A rose is a rose, it is said, and smells just as sweet by any other name. Would that it were true of boats. In fact, it seems many boats these days have perfectly horrible names. Glancing around at transoms in marinas and mooring fields, I must blush and/or wince at half the names I see.
I realize this is a subjective topic and that one mariner’s bon mot is another’s bad joke. But based on my own observations, I’d say many of you boatowners out there have created very dangerous situations with your boat names, wherein your boat’s self esteem may be so threatened it might at any moment, out of sheer embarrassment, cease to be a boat. Needless to say, there could be grave consequences if you and your family happen to be on board when this occurs.
Those who must immediately change their boat’s name (they should know who they are by the end of this post) may complain that to do so will bring bad luck. Certainly there are various deities who take great offense when a boat’s name is changed improperly, but these same deities will also cause trouble if a boat’s name is just plain silly to begin with. By taking appropriate measures, however, the un-naming and re-naming of a poorly named boat can be performed quite safely and should greatly improve performance.
How to Un-Name Your Boat
The following is an ecumenical un-naming procedure that encompasses the tenants of all relevant religions and belief systems and is guaranteed to be 100 percent effective. It should not, however, be used on anything other than a boat.
First, walk (or swim) around your boat three times in a counter-clockwise direction (or clockwise, if you are in the southern hemisphere). Next take one red human hair, which must be exactly six inches long and must be from a genuine redhead, wrap it around a rabbit’s foot three times in a clockwise direction (or counter-clockwise, if you are in the southern hemisphere), then soak the rabbit’s foot liberally in rum. It should not be cheap rum, but the most expensive you can reasonably afford. Rub the rum-soaked rabbit’s foot vigorously over your boat’s existing name, then drink the rest of the rum. Throw the rabbit’s foot over your left shoulder into the sea.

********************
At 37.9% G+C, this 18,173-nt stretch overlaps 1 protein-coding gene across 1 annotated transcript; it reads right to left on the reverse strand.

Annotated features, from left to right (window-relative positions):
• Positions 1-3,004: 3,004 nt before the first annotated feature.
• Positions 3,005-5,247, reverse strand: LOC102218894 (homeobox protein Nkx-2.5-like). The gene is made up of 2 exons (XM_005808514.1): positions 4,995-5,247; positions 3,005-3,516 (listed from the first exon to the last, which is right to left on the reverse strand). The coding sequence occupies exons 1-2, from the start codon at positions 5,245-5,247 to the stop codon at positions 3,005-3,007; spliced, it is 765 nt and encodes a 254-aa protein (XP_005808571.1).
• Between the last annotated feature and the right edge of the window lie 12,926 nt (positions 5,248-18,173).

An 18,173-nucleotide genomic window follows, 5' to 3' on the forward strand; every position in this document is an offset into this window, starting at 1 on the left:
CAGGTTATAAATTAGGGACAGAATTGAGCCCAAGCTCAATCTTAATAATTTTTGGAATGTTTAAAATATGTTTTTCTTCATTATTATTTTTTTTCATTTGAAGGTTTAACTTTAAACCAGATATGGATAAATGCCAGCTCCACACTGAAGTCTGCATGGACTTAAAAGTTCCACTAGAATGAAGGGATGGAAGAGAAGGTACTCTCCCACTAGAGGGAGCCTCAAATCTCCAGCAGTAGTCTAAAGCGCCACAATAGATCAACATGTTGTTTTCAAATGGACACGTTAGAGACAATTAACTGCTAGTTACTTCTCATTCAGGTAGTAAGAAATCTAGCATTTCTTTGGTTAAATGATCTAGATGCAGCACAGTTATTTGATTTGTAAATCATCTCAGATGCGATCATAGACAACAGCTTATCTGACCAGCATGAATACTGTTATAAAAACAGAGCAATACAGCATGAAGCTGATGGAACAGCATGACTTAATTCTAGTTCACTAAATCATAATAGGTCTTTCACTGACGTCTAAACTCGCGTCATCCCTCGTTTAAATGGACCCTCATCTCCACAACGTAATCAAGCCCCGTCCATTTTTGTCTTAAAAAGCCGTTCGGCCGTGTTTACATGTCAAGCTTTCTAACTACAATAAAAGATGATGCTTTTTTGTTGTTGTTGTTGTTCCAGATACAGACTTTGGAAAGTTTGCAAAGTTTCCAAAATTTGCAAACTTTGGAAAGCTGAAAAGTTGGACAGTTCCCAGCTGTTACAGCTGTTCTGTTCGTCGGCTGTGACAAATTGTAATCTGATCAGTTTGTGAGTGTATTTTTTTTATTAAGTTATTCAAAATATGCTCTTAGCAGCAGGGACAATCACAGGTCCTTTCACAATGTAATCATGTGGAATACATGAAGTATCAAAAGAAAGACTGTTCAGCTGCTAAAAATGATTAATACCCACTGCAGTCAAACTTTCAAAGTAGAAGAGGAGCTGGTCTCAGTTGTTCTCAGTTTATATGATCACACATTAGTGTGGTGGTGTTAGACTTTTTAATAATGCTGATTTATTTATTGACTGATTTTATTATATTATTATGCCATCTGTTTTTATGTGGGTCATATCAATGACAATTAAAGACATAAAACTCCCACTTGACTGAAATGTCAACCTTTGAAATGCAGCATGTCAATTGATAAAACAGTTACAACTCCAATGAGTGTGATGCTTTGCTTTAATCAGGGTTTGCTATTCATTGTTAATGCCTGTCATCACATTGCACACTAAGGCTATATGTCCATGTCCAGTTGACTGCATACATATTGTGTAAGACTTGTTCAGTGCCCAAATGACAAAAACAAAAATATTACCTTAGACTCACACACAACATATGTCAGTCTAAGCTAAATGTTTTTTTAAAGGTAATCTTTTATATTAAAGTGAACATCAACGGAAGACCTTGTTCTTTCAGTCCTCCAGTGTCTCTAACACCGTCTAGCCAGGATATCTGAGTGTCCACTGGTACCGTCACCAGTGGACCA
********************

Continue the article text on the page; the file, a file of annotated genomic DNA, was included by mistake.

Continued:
Next remove all traces of the boat’s existing name. It is not enough merely to paint over the old name; it must be obliterated entirely. This means getting out the sand-blaster, the grinder, the heat-gun, whatever it takes to physically erase the monstrosity from your transom.
You must also remove the old name from any ancillary equipment or documents, or, if this is not possible, said equipment and documents should be destroyed by fire. This is especially important, so be careful you don’t overlook anything.
Once you have finished un-naming your boat, you must never again mention the old name. To re-name your boat, simply follow all the usual procedures. Smash a bottle of champagne on her bow and utter some appropriate christening-type words, then distribute more champagne and other inebriants to whoever happens to be around. Sailors, of course, must to be sure replace the coin under the mast with a new one in order for the new name to take.
If this sounds drab, you might try a Viking christening. Evidently they believed that for a ship to have good luck its keel must taste the blood of a virgin prior to touching water. To make sure things went smoothly, they lashed virgin slaves (both male and female) to the keel blocks they used in launching a ship. As it slid into the water, the ship neatly crushed the bodies of the slaves and so bloodied its keel and theoretically lived happily ever after. This procedure unfortunately is now illegal in many jurisdictions, so be sure to consult an attorney before performing it.
Selecting a New Name
Of course, the trickiest part about re-naming your boat will be selecting a new name. After all, you don’t want to have to go through all this again. Though success can never really be guaranteed, there are some simple rules to follow.